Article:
A turning point occurred in 1866 when a severe fall on an icy sidewalk left her in bed in critical condition. Quimby had died just one month earlier so she could not turn to him for help. She asked for her Bible and, while reading an account of Jesus’ healing, found herself suddenly well. Eventually, she referred to this as the moment she discovered Christian Science.
Mary Patterson could not explain to others what had happened, but she knew it was the result of what she had read in the Bible. Her conviction grew in the coming weeks and months as setbacks were met with even stronger proofs of spiritual healing. This led to nine years of intensive scriptural study, healing activity, and teaching, culminating in the publication of Science and Health in 1875. In this book she marked out what she understood to be the “science” behind Jesus’ healing method. As she saw it, his works were divinely natural, and repeatable.
Over the years Mary Baker Eddy taught her system of healing to hundreds of women and men who in turn established successful healing practices across the United States and abroad. In 1877 she married one of her students, Asa Gilbert Eddy, who gave her unflinching support and the name by which she became best known. He died in 1882.
Disappointed that existing Christian churches would not embrace her discovery, Eddy started her own. In 1879 she secured a charter for the Church of Christ, Scientist, established “to commemorate the word and works of our Master, which should reinstate primitive Christianity and its lost element of healing.” Two years later, she founded the Massachusetts Metaphysical College, where she taught her classes until 1889, when she closed the institution to focus on a major revision of Science and Health.
As teacher, author, and preacher, Mary Baker Eddy was leader of the burgeoning Christian Science movement. In 1888, a reading room for her writings and other publications opened in Boston. In 1894, Boston-area Christian Scientists moved into their own first church edifice (The Mother Church), built under Eddy’s direction. In 1895 she published a church manual, establishing guidelines that are followed to this day. It is in this slim volume that she made provisions for a lay ministry in Christian Science churches around the world, with locally elected readers who read a weekly “Bible Lesson-Sermon” of passages from the Bible and Science and Health with Key to the Scriptures. Eddy went on to found The Christian Science Publishing Society in 1898, which became the publishing home for numerous publications launched by her and her followers.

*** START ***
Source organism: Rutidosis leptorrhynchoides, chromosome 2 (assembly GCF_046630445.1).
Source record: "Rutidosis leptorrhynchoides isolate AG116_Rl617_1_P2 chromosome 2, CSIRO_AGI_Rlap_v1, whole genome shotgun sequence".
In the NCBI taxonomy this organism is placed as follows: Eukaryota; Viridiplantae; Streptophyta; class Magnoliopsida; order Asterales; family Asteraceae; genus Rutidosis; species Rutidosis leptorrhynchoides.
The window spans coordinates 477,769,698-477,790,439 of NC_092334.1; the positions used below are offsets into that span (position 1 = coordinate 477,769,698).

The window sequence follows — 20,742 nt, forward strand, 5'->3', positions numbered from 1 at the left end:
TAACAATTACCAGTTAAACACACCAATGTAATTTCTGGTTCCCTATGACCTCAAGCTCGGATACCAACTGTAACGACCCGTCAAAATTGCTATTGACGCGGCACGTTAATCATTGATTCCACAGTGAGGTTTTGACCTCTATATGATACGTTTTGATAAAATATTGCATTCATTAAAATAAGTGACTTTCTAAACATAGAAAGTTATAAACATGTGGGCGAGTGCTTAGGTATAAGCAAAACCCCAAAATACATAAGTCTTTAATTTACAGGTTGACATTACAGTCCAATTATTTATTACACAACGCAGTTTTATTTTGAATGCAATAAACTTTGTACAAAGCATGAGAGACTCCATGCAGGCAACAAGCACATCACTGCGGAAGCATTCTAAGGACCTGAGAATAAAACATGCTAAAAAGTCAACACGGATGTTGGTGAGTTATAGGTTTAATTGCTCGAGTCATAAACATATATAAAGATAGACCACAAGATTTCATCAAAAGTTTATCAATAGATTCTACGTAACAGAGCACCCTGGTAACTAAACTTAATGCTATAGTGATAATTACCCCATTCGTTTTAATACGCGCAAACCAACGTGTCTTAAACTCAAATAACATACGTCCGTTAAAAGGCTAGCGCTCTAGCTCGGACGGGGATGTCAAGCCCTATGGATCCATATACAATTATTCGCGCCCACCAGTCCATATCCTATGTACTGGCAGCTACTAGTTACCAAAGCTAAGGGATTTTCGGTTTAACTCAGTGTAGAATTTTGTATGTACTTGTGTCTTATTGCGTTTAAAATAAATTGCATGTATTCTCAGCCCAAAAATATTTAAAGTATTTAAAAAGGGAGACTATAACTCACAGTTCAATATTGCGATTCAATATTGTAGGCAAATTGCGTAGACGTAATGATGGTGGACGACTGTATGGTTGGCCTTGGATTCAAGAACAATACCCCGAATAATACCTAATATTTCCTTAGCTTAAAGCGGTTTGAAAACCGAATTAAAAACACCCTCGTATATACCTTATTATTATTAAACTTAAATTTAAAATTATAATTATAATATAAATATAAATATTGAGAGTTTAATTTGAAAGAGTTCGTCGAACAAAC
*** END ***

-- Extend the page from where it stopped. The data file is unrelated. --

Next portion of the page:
It is of note that Mary Baker Eddy made her discovery of Christian Science mid-way through her long life, at a time when women could not vote and were generally barred from pulpits, seminaries, and the medical profession. She continued her work until her last days. It was at age 87, responding to “yellow” journalism (the tabloid news of her day), that she started The Christian Science Monitor, designed “to injure no man, but to bless all mankind.”
Mary Baker Eddy passed away on December 3, 1910. She was buried at Mt. Auburn Cemetery in Cambridge, Massachusetts. By that time, her church was growing nationally and internationally, and her best-selling book was in the process of being translated for the first time (into German). Hundreds of tributes appeared in newspapers around the world, including The Boston Globe, which wrote, “She did a wonderful—an extraordinary work in the world and there is no doubt that she was a powerful influence for good.”